In an apparent culmination of a long standing diplomatic furore between South Africa and Rwanda, the two countries have expelled each other’s diplomats. This came to a head on Friday when Kigali asked six South African diplomats to pack their bags and leave the Central African country in what was described by its foreign ministry as reciprocation for the dismissal of three of its own personnel. This was after Pretoria gave three Rwandan officials only seventy two hours to leave the country following the assassination attempt on a top ranking Rwandan refugee.
On Monday night, a group of men ransacked the home of former army general in the Rwandan army in what appears to be a third assassination attempt on former President Kagame’s top aide. What apparently led to the diplomatic meltdown is that three of those that are apparently linked to the assassination attempt are members of the Rwandan diplomatic community in South Africa. To lend credence to this view, members of the Rwandan National Congress, Kagame’s main opposition and of which Nyamwasa is a founding member, emphatically stated that those who have always attempted to get rid of the General are behind this attempt. Predictably, the Kagame’s administration has denied being responsible for this and any other attacks but have gone on to say that the victims are traitors who should expect no pity or forgiveness from them. They have further accused the South African government of habouring undesirable terrorists bent on destabilizing the Kagame’s administration.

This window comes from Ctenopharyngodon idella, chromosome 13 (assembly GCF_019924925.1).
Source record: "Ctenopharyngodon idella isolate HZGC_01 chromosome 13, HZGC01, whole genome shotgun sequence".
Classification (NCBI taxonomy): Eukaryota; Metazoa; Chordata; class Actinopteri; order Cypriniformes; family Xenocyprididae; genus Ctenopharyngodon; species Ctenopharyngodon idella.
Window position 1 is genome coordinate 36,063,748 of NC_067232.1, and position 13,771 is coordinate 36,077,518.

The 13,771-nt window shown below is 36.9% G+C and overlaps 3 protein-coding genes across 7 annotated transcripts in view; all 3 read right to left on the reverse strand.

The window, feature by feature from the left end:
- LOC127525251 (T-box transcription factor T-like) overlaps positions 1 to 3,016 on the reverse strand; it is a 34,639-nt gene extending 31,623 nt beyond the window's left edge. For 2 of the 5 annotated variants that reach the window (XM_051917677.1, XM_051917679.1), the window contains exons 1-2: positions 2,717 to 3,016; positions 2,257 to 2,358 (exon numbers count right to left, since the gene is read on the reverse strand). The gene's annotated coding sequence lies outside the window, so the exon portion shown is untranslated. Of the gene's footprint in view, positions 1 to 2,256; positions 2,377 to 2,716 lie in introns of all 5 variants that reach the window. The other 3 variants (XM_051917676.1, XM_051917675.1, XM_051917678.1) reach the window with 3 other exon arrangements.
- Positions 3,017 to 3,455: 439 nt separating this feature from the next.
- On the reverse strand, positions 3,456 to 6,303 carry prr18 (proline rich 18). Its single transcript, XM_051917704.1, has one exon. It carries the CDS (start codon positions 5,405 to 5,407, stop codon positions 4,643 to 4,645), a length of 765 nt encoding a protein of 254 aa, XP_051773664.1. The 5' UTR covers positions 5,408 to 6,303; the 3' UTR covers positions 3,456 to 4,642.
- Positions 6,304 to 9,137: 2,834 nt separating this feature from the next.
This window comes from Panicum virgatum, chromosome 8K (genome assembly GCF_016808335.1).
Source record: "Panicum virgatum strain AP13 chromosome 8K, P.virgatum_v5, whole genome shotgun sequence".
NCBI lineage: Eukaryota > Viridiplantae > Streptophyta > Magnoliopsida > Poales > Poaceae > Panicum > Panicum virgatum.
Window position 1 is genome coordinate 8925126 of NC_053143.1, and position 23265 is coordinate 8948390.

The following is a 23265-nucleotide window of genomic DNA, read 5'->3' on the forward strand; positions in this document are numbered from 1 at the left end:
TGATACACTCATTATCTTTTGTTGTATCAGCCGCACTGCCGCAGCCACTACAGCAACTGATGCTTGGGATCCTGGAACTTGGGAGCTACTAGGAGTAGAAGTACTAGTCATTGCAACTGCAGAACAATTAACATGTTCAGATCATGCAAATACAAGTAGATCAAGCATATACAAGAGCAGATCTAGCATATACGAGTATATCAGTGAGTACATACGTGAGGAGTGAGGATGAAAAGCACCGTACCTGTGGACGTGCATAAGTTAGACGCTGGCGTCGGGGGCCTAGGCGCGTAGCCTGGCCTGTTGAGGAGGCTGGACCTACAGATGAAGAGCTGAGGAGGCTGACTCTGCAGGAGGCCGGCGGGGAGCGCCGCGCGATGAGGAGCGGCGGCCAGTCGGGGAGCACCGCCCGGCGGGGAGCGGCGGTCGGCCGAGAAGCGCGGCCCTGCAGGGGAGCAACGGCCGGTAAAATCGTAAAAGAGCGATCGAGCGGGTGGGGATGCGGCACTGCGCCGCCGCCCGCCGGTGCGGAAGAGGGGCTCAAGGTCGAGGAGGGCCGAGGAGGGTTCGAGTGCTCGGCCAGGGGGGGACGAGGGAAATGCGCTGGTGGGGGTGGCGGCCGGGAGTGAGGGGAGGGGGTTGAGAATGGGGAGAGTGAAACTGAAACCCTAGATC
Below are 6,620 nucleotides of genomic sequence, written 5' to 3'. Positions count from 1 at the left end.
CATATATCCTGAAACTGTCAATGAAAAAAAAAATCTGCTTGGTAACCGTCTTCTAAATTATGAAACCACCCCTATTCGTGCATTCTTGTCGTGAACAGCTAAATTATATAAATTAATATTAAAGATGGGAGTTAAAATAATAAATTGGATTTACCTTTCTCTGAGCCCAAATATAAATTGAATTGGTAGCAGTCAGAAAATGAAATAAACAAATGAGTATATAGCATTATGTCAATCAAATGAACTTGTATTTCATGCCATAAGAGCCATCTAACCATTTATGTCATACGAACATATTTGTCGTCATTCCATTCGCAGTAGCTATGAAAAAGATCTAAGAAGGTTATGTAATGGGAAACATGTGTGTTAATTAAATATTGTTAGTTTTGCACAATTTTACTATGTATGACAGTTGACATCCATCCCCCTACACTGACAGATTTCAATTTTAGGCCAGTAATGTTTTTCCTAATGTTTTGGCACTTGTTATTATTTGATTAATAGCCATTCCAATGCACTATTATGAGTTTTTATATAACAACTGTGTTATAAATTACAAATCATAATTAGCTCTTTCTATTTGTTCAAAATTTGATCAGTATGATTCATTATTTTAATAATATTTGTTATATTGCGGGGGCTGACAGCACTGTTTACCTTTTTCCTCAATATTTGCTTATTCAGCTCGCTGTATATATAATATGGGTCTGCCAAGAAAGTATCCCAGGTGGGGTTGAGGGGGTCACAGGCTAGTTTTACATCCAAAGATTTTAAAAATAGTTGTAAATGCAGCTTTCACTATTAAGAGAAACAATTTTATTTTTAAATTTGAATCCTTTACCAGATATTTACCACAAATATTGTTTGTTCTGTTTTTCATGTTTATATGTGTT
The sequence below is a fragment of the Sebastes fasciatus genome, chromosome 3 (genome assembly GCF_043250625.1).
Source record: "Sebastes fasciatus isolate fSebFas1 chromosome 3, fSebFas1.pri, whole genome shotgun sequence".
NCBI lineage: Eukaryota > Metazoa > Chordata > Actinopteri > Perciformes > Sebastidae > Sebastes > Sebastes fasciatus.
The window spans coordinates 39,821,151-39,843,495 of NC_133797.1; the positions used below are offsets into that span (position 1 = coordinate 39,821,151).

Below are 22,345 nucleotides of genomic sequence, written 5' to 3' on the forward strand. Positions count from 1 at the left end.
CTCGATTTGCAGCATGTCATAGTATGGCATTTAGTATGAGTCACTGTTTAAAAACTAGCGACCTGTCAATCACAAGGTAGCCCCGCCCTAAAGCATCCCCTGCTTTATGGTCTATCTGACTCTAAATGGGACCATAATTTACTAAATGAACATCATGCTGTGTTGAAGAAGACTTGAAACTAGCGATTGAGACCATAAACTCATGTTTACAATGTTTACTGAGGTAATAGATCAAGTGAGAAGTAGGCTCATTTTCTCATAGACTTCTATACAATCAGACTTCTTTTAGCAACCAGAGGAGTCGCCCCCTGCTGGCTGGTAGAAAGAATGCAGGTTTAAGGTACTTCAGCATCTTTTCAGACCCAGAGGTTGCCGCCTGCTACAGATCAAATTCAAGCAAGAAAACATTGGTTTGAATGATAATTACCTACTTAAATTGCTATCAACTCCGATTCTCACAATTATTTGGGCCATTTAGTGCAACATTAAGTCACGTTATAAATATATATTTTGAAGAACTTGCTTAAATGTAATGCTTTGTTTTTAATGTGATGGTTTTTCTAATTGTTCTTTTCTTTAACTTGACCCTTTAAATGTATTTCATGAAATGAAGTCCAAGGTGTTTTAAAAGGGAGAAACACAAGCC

This latest attempt has sparked outcry from the Rwandan refugee community in South Africa who are calling on the South African government to close it down and cut all diplomatic ties with their home country. This follows the death of former Rwandan intelligence chief, Patrick Karegeya who was found strangled in one of Johannesburg’s luxury hotels on New Year’s Day. David Batenga, a close relative of the slain former intelligence boss said of his home country’s embassy that it is not an embassy but an operation centre for planning the killing of innocent civilians.
In the wake of all this furore, the South African government has not issued a press statement but have promised that they will issue one in due course. However, a foreign affairs spokesperson has confirmed that the South African security services have been involved in tracking down the people involved in the attack.
An interesting dimension to this is that both these countries are actively involved in attempting to find a peaceful solution to the Great Lakes region, in particular, The Democratic Republic of Congo. They have been on each other’s toes as South Africa has accused Rwanda of aiding the Congolese rebels, a charge which the Kigali administration has vehemently denied.